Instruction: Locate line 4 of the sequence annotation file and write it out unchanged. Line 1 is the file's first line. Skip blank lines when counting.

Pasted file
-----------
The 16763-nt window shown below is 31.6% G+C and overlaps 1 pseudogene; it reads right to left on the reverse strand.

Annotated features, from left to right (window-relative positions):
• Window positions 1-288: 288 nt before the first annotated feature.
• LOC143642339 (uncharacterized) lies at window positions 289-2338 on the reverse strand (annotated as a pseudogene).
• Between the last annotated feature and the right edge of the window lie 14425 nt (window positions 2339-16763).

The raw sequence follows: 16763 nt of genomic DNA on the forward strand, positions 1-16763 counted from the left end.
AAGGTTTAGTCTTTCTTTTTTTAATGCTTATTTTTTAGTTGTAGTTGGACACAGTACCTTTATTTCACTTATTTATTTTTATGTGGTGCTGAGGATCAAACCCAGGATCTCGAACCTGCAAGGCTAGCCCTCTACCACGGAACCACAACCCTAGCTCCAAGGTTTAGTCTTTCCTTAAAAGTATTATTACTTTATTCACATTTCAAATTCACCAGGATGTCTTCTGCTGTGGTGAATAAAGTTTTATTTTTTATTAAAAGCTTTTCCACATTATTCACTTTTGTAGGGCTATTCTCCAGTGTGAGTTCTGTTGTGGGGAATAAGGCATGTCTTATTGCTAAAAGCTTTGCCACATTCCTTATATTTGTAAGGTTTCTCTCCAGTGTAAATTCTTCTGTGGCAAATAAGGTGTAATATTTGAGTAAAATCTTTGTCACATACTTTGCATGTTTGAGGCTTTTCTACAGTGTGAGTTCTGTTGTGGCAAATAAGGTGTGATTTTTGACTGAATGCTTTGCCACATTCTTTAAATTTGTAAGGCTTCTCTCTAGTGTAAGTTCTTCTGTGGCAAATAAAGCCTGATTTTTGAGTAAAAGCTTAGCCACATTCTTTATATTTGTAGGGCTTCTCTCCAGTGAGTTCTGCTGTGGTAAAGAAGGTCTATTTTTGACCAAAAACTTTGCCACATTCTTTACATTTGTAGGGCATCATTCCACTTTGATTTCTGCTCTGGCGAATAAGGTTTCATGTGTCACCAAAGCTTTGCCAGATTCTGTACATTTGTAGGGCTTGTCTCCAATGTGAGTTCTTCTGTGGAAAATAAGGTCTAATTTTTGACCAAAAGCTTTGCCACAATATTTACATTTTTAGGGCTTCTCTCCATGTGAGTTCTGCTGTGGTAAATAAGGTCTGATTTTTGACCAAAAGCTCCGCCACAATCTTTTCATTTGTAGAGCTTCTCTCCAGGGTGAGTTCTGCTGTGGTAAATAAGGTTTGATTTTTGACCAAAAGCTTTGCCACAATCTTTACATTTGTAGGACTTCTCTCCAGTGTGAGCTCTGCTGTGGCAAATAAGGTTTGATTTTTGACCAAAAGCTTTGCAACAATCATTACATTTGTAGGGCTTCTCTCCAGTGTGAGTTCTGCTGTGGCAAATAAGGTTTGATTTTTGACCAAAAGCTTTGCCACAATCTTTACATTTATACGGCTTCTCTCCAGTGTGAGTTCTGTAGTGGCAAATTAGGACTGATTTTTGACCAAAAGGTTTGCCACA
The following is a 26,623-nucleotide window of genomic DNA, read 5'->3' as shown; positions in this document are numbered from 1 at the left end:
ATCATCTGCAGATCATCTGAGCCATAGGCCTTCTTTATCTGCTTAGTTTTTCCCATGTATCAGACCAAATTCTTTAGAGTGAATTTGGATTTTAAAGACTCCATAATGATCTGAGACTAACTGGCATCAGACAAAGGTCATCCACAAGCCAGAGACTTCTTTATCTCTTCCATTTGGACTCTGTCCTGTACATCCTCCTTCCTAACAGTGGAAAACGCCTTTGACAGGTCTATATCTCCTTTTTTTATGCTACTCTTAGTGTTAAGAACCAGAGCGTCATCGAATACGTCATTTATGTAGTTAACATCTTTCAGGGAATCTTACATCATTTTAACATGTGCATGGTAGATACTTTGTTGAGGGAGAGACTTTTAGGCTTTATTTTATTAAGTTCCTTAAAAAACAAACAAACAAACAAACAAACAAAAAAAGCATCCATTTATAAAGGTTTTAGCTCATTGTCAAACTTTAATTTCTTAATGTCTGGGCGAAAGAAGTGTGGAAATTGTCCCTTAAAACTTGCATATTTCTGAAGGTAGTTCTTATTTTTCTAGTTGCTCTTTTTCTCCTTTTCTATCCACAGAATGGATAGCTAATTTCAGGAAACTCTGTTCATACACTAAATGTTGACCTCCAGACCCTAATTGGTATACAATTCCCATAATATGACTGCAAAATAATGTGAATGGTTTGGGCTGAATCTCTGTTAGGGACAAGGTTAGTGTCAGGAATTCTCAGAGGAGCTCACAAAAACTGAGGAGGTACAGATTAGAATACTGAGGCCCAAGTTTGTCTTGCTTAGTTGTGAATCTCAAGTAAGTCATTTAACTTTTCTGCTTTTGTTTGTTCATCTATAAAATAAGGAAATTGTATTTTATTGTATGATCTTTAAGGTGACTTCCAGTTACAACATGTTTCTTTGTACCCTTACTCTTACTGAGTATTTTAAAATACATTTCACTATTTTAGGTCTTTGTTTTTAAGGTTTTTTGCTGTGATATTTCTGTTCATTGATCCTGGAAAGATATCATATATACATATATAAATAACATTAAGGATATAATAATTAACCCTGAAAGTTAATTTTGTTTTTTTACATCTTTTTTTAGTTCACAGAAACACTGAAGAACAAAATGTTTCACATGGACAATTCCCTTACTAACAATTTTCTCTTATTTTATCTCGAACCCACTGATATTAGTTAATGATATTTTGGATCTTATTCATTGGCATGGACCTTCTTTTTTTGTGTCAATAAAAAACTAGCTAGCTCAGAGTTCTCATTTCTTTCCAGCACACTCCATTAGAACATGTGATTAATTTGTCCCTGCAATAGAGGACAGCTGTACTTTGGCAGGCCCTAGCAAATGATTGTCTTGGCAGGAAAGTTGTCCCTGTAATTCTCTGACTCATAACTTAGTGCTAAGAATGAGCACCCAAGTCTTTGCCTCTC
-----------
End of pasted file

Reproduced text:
• LOC143642339 (uncharacterized) lies at window positions 289-2338 on the reverse strand (annotated as a pseudogene).